If masks irritate facial eczema, a person can invest in a soft, high quality mask that is less likely to roughly rub against the skin.

To reduce stress, a person can try relaxation techniques such as meditation and breathing exercises or reach out to the Disaster Distress Hotline by calling or texting 1-800-985-5990 for immediate crisis counseling.

COVID-19 treatment

Treatment for COVID-19 happens on a case-by-case basis, as the severity and symptoms of the virus differ between people. Treatment may involve medication, such as the corticosteroid dexamethasone or the antiviral drugs Paxlovid, molnupiravir, or Veklury (remdesivir).

There are steps a person can take to help prevent eczema and COVID-19.

Eczema

To prevent an eczema flare-up, the National Institute of Arthritis and Musculoskeletal and Skin Diseases recommends that people should try:

  • following a skin care routine and moisturize with appropriate products regularly
  • preventing irritations to the skin by avoiding harsh products and clothing that rubs or irritates
  • managing stress
  • maintaining comfortable temperatures that are not too hot or cold

COVID-19

The CDC recommends that people can help prevent the spread of SARS-CoV-2 by:

  • washing their hands regularly
  • cleaning and disinfecting surfaces
  • wearing a mask
  • getting fully vaccinated
  • staying 6 feet away from others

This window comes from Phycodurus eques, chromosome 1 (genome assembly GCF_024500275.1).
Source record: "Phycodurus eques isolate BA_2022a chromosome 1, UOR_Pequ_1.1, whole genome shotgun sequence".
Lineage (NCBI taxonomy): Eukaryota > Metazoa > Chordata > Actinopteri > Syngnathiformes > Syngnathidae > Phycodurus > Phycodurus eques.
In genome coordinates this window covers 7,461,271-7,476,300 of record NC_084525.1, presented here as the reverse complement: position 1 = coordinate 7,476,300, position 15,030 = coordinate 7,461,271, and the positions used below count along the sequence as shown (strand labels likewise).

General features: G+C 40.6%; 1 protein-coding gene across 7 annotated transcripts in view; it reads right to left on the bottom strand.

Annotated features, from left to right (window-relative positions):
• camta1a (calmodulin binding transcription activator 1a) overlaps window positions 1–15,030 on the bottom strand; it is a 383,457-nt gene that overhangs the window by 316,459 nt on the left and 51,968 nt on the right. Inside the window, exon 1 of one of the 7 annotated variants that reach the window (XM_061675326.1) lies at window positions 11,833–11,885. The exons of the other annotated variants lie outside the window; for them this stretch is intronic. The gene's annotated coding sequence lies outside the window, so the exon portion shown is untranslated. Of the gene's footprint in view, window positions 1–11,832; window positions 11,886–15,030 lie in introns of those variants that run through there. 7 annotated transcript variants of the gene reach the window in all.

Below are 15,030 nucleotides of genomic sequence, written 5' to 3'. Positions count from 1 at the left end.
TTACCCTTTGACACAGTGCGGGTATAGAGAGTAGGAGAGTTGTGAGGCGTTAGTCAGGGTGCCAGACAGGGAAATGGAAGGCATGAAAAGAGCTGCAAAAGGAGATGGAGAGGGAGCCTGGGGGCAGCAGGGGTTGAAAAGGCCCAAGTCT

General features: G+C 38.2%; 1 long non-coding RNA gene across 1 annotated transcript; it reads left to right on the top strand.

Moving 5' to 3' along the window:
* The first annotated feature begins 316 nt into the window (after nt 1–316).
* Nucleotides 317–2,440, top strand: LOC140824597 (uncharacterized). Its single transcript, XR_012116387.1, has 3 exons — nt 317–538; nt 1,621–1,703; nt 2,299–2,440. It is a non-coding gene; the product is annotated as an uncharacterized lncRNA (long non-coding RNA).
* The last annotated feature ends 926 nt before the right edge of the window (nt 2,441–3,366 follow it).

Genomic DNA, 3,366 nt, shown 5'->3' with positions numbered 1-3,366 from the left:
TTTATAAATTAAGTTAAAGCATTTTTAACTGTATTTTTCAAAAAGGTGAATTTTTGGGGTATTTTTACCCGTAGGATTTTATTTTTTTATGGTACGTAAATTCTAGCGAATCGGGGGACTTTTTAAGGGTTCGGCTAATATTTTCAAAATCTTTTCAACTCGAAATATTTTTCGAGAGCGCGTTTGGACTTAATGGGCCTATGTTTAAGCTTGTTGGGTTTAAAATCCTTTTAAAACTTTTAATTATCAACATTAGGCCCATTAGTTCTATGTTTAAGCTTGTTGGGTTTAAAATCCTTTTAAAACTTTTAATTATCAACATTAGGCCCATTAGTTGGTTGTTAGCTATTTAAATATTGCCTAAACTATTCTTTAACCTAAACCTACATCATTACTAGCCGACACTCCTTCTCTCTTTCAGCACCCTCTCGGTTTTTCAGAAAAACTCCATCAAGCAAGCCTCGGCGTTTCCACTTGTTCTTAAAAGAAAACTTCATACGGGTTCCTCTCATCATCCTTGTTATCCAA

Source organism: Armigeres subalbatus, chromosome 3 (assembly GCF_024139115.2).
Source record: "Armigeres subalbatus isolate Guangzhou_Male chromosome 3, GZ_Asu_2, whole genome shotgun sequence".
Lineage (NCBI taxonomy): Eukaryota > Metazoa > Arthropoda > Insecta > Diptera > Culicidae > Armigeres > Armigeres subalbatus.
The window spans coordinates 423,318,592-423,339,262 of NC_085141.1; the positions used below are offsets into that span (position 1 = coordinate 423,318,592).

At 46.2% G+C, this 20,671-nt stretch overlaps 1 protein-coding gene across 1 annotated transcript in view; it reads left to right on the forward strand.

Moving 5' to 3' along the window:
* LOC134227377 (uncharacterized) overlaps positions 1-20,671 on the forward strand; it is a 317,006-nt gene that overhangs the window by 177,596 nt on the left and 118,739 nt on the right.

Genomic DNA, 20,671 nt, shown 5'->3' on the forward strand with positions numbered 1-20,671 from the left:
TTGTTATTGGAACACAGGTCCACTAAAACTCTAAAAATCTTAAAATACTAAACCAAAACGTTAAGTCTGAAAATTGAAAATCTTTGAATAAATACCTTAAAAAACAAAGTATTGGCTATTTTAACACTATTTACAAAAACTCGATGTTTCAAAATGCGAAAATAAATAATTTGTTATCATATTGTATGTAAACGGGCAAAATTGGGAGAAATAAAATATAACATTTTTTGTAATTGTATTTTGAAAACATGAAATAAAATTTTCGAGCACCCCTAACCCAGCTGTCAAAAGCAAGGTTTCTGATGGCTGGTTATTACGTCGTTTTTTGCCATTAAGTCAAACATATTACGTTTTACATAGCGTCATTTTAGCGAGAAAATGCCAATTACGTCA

• avoiding poorly ventilated areas and crowds
  • covering sneezes and coughs
  • getting tested
  • taking precautions when traveling

A person with eczema should contact a doctor if:

  • eczema is affecting their day-to-day life
  • over-the-counter medication is ineffective
  • the eczema lesions look infected, with pus or red streaks
  • eczema lesions cover a large area of the body

A person with COVID-19 should seek medical care if their breathing is affected or symptoms are severe. They should call ahead to the medical facility if possible.

Research has found that people with eczema may be at a lower risk of contracting SARS-CoV-2, the virus that causes COVID-19.

However, people with eczema may experience more flare-ups due to factors brought about by COVID-19. These include dry skin from frequent handwashing, flare-ups from increased stress, and irritation caused by masks.

To reduce eczema flare-ups during the pandemic, a person should maintain a skin care routine that includes frequent moisturizing, washing hands in lukewarm water, moisturizing after washing, managing stress as best they can, and investing in a soft, high quality face mask. A person should follow CDC guidelines to help prevent coronavirus.